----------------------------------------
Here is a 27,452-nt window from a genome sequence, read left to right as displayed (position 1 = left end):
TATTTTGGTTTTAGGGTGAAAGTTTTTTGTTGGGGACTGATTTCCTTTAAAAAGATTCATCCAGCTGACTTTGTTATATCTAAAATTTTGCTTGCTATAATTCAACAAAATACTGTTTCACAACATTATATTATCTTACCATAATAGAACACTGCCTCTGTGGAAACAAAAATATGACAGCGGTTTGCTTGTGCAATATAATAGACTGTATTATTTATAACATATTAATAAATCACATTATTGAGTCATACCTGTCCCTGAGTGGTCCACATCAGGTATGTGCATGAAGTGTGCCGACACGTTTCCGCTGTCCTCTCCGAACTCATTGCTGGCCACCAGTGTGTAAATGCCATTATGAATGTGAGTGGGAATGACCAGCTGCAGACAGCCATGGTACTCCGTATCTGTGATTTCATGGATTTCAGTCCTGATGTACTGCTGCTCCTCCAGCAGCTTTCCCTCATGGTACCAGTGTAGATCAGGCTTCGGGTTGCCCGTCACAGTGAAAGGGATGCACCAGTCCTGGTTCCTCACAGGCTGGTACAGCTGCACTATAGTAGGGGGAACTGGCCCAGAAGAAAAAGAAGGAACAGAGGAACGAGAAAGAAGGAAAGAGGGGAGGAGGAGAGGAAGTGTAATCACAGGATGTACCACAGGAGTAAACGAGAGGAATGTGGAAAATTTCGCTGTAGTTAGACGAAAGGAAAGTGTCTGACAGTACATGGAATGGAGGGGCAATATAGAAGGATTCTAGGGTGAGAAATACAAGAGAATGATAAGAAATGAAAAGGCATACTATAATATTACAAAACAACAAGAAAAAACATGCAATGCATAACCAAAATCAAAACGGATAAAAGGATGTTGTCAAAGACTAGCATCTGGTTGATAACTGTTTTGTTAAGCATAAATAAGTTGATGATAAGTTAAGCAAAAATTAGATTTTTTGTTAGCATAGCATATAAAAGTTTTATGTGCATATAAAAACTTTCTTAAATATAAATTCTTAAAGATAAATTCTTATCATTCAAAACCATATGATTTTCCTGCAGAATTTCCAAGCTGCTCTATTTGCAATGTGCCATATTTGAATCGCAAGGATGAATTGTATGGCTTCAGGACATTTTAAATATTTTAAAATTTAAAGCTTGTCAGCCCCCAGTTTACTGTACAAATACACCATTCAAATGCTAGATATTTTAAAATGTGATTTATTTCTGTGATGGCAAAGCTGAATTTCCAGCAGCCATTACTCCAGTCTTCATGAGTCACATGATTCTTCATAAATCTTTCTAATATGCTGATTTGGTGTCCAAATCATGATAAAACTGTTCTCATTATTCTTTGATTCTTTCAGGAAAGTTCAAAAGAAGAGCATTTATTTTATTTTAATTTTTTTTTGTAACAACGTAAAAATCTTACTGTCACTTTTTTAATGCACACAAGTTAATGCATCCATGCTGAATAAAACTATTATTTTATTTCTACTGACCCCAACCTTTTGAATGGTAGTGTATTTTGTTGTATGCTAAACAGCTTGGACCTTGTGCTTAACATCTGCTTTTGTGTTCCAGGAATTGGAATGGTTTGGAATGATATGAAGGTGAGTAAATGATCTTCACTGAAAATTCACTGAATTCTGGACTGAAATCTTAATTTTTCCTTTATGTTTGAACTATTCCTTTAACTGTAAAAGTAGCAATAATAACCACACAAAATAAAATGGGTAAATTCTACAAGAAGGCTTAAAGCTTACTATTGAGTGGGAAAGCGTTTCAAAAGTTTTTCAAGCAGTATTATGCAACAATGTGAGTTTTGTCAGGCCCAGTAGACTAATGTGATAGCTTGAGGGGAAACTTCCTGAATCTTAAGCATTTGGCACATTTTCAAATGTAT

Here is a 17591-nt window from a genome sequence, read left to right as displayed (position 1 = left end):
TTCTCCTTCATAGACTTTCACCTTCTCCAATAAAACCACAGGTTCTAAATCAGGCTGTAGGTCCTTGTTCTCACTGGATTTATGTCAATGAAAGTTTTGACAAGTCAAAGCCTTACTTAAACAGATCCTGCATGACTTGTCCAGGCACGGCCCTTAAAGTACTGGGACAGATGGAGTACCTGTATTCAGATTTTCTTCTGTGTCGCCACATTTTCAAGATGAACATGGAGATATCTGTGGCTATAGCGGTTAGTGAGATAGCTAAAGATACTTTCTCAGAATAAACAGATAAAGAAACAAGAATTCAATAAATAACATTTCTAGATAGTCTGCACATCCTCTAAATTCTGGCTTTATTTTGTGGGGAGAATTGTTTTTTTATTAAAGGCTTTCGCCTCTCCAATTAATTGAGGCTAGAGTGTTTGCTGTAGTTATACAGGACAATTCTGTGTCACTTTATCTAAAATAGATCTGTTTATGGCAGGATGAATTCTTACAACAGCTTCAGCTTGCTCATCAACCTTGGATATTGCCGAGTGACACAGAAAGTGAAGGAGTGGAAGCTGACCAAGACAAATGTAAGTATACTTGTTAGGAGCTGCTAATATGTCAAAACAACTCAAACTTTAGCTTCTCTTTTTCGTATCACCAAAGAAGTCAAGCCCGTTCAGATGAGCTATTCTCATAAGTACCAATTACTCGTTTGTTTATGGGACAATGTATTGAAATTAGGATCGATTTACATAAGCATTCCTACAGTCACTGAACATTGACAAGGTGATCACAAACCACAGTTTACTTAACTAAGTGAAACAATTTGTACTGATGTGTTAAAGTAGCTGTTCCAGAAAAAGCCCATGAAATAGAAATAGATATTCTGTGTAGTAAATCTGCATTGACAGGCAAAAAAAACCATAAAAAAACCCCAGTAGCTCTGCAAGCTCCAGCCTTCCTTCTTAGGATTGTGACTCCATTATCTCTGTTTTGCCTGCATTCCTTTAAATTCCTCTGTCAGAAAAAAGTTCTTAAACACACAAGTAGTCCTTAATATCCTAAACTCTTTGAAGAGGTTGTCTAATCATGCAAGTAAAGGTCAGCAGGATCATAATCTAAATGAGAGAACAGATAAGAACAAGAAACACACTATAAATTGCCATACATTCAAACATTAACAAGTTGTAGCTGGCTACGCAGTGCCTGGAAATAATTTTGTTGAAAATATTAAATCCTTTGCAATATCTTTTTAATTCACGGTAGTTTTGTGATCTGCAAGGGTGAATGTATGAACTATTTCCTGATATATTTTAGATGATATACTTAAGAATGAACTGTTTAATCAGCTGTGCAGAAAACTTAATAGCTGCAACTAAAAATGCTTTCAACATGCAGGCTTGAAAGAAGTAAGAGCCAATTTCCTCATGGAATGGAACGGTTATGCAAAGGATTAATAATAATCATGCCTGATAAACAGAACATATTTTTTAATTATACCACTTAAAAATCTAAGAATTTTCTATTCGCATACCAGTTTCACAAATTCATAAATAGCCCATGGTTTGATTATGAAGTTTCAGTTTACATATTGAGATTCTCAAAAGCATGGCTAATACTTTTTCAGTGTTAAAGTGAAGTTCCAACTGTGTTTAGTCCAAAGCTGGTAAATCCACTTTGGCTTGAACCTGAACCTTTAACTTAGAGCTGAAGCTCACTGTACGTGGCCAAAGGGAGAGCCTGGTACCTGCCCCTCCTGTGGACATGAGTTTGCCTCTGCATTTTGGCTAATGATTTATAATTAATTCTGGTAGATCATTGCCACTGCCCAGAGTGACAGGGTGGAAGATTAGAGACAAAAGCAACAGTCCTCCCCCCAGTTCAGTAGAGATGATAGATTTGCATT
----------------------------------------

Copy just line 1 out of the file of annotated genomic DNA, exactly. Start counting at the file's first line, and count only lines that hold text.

Here is a 27,452-nt window from a genome sequence, read left to right as displayed (position 1 = left end):